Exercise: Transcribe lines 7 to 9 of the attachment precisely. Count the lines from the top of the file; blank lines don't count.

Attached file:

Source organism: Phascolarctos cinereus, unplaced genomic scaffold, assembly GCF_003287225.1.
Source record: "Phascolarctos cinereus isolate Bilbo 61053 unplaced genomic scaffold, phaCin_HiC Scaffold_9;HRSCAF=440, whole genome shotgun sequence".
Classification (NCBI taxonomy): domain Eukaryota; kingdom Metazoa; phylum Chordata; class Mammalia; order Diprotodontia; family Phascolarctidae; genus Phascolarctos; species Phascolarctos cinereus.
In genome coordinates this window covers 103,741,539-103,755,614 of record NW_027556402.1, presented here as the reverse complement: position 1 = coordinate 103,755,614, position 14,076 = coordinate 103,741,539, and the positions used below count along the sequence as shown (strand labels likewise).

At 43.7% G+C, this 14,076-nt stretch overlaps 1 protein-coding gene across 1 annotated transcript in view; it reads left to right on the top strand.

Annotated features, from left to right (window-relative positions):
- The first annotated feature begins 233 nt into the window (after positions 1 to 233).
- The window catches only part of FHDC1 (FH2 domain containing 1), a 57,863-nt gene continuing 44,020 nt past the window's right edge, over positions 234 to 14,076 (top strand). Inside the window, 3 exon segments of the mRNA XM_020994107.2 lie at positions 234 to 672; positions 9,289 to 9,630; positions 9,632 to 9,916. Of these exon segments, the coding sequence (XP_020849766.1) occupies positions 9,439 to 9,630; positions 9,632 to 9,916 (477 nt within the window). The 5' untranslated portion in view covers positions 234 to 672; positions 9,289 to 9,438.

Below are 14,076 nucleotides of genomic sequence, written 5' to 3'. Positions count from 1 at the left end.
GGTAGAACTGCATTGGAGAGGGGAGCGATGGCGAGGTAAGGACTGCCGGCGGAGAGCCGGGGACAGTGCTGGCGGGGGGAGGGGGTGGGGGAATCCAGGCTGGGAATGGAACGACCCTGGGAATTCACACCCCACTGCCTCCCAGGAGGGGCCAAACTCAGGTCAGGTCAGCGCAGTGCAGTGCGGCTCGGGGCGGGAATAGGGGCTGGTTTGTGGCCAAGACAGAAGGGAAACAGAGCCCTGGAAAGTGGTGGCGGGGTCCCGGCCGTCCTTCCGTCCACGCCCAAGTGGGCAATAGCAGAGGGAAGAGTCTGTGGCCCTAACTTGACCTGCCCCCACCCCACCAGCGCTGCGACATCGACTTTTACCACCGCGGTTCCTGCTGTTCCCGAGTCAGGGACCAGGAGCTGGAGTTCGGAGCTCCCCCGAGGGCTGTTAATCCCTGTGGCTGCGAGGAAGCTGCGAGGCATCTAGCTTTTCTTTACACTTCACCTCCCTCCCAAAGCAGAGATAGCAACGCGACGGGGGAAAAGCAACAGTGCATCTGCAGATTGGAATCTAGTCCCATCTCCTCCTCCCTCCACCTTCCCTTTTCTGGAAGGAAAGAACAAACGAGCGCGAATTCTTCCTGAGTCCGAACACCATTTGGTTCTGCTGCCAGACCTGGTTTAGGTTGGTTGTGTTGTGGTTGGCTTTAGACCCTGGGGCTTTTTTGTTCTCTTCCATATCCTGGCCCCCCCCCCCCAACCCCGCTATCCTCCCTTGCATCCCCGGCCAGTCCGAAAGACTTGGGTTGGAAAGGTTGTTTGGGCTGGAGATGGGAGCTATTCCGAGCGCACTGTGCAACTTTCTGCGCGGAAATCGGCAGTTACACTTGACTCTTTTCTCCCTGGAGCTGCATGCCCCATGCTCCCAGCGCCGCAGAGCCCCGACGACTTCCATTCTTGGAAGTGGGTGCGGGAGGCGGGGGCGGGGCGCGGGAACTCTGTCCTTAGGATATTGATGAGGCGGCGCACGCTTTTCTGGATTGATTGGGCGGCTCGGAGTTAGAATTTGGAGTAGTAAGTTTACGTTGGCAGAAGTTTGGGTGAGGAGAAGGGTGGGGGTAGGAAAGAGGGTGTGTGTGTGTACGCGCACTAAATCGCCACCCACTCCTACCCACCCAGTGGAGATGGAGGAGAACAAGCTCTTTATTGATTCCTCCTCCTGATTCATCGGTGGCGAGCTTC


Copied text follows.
- The first annotated feature begins 233 nt into the window (after positions 1 to 233).
- The window catches only part of FHDC1 (FH2 domain containing 1), a 57,863-nt gene continuing 44,020 nt past the window's right edge, over positions 234 to 14,076 (top strand). Inside the window, 3 exon segments of the mRNA XM_020994107.2 lie at positions 234 to 672; positions 9,289 to 9,630; positions 9,632 to 9,916. Of these exon segments, the coding sequence (XP_020849766.1) occupies positions 9,439 to 9,630; positions 9,632 to 9,916 (477 nt within the window). The 5' untranslated portion in view covers positions 234 to 672; positions 9,289 to 9,438.

Below are 14,076 nucleotides of genomic sequence, written 5' to 3'. Positions count from 1 at the left end.